Venezuela and the Desperate Refugee Crisis
Venezuela is suffering a terrible crisis at the moment with a plethora of issues. The water has been turned off in certain parts of the country and there is an issue with hunger spreading throughout that is having a major effect on citizens health.
The surrounding countries in South and North America are closing their borders to the influx of refugees from Venezuela. This is causing pressure and strain on neighbouring countries to be charitable towards Venezuelan refugees.
The United Nations has projected that over one and half million Venezuelan citizens have left their homeland since 2014. There are many refugees that have made their way to the state of Roraima, Brazil since last year. Other countries like Peru, Ecuador and Chile have also had to manage dealing with a large influx of refugees.
One of the principal reasons why Venezuela has been plagued with hardship and despair is due to the current hyperinflation as well as the collapse in oil prices that happened in the late twentieth century. An article written by Kimberly Curtis published on the UN Dispatch website states that ‘…the stunning drop in oil prices from an average of $109 a barrel in 2012 to just $40 a barrel in 2016 sent the Venezuelan economy into a tailspin’.
Venezuela desperately needs international help from other countries to take on some of the responsibility of the current crisis. As quoted by Forbes, the country ‘defaulted on two of its US dollar-denominated sovereign bond issues’ in November 2017 because of its financial troubles.
According to Reynaldo Trombetta from The Guardian, ‘82% of people live in poverty,’ which is an alarming amount by any standard. The situation has become so desperate that citizens have been witnessed eating out of bins to avoid starvation. There has also been fighting and clashes on the streets throughout the country.
Hugo Chavez put farmland and the manufacturing industry under the government’s control and expanded the presidential powers. All this has contributed to the downfall of the Venezuelan economy. There are clearly deep economic troubles in the country and help is obviously much needed for its people.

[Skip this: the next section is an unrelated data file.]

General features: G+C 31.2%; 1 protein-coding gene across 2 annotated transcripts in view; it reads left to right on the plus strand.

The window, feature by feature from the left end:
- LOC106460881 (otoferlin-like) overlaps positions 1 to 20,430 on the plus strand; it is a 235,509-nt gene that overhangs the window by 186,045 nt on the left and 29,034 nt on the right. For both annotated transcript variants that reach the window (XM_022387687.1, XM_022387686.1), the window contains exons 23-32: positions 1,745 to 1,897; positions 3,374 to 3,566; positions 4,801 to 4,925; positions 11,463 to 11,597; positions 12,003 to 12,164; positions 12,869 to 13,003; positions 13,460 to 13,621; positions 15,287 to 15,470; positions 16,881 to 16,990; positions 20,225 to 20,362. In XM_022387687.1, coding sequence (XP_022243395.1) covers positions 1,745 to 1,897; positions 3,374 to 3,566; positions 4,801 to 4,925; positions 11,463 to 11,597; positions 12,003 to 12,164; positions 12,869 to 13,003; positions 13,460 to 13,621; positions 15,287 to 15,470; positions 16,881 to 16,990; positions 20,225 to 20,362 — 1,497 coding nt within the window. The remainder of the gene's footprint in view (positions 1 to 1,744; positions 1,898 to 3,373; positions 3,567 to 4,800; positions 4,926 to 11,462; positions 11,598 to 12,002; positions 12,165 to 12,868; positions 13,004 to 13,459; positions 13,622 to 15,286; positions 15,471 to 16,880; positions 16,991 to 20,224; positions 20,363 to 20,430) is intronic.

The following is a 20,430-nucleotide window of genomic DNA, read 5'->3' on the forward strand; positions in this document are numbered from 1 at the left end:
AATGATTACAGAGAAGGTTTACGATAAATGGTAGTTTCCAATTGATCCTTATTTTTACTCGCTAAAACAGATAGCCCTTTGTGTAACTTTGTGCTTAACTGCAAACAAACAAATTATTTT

Venezuela’s troubles can also be related back to when Hugo Chavez was elected as president in 1998. The country made vast oil profits at the beginning of the twentieth century which did improve the lives of citizens overall; however, trouble started occurring just after 2012.
There has been wide criticism that the government’s administration policies didn’t concentrate on the injustices taking place. This government neglect, which has led to a total breakdown of social and economic policies, has hurt the country immensely. Even the US president’s administration has reacted to the Venezuela leader, Nicolas Maduro, by putting sanctions on his wife and senior figures within the Venezuelan government.
The American government is deeply concerned about how the trouble has escalated into anarchy. Donald Trump said, ‘We have many options for Venezuela and by the way, I’m not going to rule out a military option,’ as cited by the Guardian.
However, it is not all bad news as Venezuela will increase its oil sales to China, which is prepared to send one million barrels, according to Mr. Maduro after a recent visit to Beijing. This will be a crucial boost for the economy, but there is, of course, still a long way to go before the country can support itself with any semblance of confidence.
China has always been a strongly connected partner with Venezuela and has negotiated a $5bn investment into the country that needs to be carefully used by the government. ‘We are taking the first steps into a new economic era,’ Maduro said, as quoted by the AP news agency. Let’s hope the money will be put to good use to rebuild Venezuelan towns and cities. It is of paramount importance that the government works towards a common goal for the people of the country.
Global Seven News